Working with JSON objects in data tables
When searching for data in a table that has columns containing JSON syntax, the search window UI offers a couple of useful features to make working with this information fast and easy. You can:
Open the pretty-print view
Hover over any cell in your data table and click P on your keyboard to open a window displaying the cell's contents.
For JSON content, this is especially useful. If the content of the cell is of json data type (link), the window displays it in a reader-friendly way: name/value pairs are shown on separate lines and values are color-coded by data type. Like this:
Extract a property's value into a new column
When your data table has a field that contains a JSON object, you may want to extract specific property values into new columns in your query. This is quickly done using the pretty-print view. Just click on a name/value row and the Operations Over Columns window opens to the Create Column tab. The Jq evaluation (jqeval) operation is used with the selected property value and column name as arguments. All you need to do is enter an appropriate Column Name and click Create Column.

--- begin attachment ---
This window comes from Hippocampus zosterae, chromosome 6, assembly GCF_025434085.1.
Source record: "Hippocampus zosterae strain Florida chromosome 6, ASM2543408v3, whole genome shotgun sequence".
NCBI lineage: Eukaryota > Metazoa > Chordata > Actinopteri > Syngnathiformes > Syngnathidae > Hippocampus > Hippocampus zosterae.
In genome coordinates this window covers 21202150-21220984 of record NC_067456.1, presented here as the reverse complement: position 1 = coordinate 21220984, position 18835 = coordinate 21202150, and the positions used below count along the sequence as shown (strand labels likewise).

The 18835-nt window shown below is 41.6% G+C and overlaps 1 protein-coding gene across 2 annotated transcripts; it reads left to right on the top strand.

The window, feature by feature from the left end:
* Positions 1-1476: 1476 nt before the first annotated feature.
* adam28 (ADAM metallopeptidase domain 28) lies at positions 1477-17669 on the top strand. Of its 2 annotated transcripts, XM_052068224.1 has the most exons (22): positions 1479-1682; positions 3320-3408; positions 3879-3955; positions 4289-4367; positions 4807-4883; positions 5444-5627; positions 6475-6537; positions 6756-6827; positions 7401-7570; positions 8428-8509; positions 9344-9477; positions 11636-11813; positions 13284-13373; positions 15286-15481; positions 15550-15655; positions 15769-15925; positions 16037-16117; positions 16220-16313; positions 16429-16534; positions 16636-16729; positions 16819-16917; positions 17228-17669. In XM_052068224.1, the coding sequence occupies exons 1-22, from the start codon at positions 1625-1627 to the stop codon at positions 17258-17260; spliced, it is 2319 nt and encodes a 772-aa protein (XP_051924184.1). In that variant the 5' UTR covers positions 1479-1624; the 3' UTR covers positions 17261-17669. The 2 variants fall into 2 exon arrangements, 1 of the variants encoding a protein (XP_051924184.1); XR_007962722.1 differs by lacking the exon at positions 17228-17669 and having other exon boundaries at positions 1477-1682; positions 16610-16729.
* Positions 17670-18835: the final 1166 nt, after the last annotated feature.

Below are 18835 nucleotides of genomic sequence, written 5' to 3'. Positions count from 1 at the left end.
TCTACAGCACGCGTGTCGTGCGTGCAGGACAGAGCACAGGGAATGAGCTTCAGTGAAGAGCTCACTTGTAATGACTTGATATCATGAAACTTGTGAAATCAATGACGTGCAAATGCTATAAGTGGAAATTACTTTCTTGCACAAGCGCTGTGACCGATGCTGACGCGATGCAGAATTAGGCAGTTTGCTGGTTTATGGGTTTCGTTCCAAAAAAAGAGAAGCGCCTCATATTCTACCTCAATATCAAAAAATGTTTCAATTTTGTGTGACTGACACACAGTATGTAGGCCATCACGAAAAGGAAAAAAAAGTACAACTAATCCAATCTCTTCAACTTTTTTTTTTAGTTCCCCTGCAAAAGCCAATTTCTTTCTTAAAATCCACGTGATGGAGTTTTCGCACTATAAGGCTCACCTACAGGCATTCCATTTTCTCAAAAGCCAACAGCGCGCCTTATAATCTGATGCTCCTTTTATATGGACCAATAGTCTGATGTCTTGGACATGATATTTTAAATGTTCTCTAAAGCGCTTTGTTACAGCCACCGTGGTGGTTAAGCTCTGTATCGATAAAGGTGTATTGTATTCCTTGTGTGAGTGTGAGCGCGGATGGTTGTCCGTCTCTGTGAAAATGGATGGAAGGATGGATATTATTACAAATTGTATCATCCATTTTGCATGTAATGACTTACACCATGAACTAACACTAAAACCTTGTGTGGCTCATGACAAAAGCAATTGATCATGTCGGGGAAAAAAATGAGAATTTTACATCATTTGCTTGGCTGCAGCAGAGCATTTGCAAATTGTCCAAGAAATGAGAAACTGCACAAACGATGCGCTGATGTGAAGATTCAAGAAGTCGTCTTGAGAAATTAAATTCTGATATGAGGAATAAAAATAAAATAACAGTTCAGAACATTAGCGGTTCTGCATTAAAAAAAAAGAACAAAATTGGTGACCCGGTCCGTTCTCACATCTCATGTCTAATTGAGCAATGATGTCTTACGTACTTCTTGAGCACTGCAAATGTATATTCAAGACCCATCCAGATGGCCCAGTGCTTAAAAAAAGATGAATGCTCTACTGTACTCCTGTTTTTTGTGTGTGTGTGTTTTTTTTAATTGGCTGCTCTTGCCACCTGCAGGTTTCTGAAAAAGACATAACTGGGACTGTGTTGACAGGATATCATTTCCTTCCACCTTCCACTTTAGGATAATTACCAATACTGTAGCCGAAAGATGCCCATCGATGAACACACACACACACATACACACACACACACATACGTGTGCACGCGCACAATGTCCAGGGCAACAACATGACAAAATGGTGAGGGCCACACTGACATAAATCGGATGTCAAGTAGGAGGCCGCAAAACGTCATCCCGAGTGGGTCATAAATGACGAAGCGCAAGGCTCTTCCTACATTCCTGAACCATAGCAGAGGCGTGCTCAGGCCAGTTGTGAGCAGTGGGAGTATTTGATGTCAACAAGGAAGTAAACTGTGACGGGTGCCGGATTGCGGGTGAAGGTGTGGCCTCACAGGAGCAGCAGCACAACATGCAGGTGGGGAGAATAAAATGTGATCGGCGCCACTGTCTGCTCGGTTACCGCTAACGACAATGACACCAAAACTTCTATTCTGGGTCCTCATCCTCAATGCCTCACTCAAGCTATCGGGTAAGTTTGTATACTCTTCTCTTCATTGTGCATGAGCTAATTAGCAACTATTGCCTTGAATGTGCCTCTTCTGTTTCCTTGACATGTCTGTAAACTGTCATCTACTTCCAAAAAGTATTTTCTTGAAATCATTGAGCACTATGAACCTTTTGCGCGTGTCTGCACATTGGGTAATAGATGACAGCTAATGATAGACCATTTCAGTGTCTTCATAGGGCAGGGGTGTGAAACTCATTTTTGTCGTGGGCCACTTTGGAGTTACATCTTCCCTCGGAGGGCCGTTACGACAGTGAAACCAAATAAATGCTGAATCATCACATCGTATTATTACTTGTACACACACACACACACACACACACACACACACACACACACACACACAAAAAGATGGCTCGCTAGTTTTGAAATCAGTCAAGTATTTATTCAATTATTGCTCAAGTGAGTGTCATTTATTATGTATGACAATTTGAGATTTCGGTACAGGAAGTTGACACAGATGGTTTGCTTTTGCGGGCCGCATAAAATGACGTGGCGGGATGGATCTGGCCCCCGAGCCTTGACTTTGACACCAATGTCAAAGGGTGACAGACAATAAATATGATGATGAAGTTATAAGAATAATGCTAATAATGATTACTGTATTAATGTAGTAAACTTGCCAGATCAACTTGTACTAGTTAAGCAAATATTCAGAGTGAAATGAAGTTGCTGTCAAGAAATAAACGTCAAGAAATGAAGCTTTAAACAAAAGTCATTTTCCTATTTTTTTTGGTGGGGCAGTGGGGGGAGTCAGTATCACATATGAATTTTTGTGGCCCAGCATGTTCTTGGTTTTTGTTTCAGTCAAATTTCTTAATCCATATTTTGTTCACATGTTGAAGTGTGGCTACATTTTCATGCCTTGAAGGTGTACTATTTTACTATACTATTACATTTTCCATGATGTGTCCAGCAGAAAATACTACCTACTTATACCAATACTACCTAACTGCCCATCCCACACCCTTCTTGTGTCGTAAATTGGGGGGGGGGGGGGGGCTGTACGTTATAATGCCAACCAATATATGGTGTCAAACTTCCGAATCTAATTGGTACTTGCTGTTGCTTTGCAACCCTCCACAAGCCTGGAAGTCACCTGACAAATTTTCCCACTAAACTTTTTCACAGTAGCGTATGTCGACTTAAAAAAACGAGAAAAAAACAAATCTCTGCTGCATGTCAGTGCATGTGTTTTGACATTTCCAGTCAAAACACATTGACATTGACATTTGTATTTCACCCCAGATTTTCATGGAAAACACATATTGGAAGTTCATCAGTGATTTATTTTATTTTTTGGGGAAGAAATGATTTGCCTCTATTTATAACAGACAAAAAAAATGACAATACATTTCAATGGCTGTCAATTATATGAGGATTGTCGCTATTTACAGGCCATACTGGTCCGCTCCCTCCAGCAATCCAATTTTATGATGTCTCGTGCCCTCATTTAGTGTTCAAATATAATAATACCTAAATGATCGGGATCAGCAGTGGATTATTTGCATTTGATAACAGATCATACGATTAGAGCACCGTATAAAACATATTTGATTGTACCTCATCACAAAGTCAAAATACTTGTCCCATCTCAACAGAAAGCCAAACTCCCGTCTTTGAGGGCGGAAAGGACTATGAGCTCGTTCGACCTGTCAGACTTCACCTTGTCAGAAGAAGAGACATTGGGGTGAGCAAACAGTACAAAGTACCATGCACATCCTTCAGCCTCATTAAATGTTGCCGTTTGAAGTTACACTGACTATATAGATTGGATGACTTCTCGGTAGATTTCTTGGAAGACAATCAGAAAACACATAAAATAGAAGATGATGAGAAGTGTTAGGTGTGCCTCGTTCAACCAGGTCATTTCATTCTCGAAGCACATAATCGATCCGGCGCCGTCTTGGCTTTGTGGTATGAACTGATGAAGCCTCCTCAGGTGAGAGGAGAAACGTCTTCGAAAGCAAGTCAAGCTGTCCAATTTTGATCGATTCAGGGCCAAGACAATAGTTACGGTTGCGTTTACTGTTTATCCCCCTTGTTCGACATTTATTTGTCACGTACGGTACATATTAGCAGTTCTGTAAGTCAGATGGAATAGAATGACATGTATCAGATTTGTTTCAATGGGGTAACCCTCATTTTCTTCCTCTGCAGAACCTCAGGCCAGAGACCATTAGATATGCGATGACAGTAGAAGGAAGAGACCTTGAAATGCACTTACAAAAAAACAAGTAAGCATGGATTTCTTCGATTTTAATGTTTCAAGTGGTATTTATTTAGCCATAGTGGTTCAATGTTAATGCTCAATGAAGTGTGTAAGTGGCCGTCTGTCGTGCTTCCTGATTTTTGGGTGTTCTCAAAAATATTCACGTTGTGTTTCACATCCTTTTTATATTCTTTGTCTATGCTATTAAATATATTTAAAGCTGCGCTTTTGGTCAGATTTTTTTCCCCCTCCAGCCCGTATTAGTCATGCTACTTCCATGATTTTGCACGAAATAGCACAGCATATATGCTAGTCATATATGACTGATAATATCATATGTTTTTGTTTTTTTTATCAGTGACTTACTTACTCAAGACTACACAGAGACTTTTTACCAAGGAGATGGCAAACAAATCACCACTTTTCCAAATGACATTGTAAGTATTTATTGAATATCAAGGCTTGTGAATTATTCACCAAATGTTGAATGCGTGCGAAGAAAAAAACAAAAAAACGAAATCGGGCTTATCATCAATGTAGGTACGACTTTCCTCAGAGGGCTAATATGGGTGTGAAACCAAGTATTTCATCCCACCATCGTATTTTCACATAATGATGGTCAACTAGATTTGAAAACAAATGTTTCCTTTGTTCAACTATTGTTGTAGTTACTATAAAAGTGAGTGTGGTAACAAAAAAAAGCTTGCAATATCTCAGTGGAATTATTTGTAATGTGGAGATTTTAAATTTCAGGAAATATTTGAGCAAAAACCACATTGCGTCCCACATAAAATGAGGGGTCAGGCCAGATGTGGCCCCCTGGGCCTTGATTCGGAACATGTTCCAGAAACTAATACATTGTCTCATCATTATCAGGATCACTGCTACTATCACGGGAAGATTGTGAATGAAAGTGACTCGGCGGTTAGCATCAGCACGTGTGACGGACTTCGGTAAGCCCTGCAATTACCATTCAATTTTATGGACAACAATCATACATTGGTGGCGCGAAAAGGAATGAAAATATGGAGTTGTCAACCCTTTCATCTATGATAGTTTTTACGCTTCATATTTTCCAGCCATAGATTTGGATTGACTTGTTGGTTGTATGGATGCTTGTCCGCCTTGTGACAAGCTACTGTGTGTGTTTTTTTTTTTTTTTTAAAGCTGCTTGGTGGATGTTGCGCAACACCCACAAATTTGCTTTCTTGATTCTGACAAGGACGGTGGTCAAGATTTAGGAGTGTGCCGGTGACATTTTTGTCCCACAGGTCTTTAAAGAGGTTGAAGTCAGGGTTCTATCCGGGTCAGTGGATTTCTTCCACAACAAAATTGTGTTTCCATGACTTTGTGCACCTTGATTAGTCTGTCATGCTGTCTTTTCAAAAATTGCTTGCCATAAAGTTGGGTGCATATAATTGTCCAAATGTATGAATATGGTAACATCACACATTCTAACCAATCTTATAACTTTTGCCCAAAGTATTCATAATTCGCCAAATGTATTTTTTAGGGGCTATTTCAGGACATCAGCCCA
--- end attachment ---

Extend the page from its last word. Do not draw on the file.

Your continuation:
The new column is created with the column values in the json data type. However, if you want to use the new column data in a subsequent operation, you will need it in a different data type, such as string or integer. Using the example of the email, we would probably want this as a string. To do this, you can use the To string (str) create column operation.
Working in LINQ
To extract a property's value into a new column using LINQ, use the Jq evaluation (jqeval) operation to apply a jq filter to the JSON column. Use the Jq filter compilation (jqcompile) operation to identify the jq filter as an argument.
select jqeval(jqcompile(".email"), json) as emailUser
In order to generate the new column in string data type, we apply the str operation on the entire Jq evaluation (jqeval) operation.
select str(jqeval(jqcompile(".email"), json)) as emailUser